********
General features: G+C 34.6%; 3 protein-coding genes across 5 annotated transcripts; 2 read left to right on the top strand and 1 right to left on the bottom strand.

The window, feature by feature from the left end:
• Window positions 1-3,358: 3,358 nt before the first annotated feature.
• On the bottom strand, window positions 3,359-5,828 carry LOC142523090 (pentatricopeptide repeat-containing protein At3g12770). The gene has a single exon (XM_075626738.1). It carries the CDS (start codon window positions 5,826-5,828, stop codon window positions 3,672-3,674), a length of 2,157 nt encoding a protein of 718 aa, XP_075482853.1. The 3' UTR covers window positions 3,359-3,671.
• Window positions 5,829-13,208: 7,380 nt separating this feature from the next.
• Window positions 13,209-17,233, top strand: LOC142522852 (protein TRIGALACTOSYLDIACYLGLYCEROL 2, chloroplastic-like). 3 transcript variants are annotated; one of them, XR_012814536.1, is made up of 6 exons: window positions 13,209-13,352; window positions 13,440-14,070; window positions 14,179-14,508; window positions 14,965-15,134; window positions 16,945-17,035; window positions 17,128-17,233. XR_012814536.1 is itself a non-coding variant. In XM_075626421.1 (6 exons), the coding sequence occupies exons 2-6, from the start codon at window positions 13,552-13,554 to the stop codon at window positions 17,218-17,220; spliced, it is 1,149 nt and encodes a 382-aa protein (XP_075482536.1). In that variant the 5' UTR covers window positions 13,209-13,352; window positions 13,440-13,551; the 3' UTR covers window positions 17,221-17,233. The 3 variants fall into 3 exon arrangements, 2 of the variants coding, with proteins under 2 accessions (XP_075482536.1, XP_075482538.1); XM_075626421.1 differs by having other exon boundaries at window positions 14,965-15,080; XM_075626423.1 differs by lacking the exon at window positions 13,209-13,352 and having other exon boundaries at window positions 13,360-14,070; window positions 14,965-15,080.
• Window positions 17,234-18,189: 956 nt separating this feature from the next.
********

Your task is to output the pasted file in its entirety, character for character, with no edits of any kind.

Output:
General features: G+C 34.6%; 3 protein-coding genes across 5 annotated transcripts; 2 read left to right on the top strand and 1 right to left on the bottom strand.

The window, feature by feature from the left end:
• Window positions 1-3,358: 3,358 nt before the first annotated feature.
• On the bottom strand, window positions 3,359-5,828 carry LOC142523090 (pentatricopeptide repeat-containing protein At3g12770). The gene has a single exon (XM_075626738.1). It carries the CDS (start codon window positions 5,826-5,828, stop codon window positions 3,672-3,674), a length of 2,157 nt encoding a protein of 718 aa, XP_075482853.1. The 3' UTR covers window positions 3,359-3,671.
• Window positions 5,829-13,208: 7,380 nt separating this feature from the next.
• Window positions 13,209-17,233, top strand: LOC142522852 (protein TRIGALACTOSYLDIACYLGLYCEROL 2, chloroplastic-like). 3 transcript variants are annotated; one of them, XR_012814536.1, is made up of 6 exons: window positions 13,209-13,352; window positions 13,440-14,070; window positions 14,179-14,508; window positions 14,965-15,134; window positions 16,945-17,035; window positions 17,128-17,233. XR_012814536.1 is itself a non-coding variant. In XM_075626421.1 (6 exons), the coding sequence occupies exons 2-6, from the start codon at window positions 13,552-13,554 to the stop codon at window positions 17,218-17,220; spliced, it is 1,149 nt and encodes a 382-aa protein (XP_075482536.1). In that variant the 5' UTR covers window positions 13,209-13,352; window positions 13,440-13,551; the 3' UTR covers window positions 17,221-17,233. The 3 variants fall into 3 exon arrangements, 2 of the variants coding, with proteins under 2 accessions (XP_075482536.1, XP_075482538.1); XM_075626421.1 differs by having other exon boundaries at window positions 14,965-15,080; XM_075626423.1 differs by lacking the exon at window positions 13,209-13,352 and having other exon boundaries at window positions 13,360-14,070; window positions 14,965-15,080.
• Window positions 17,234-18,189: 956 nt separating this feature from the next.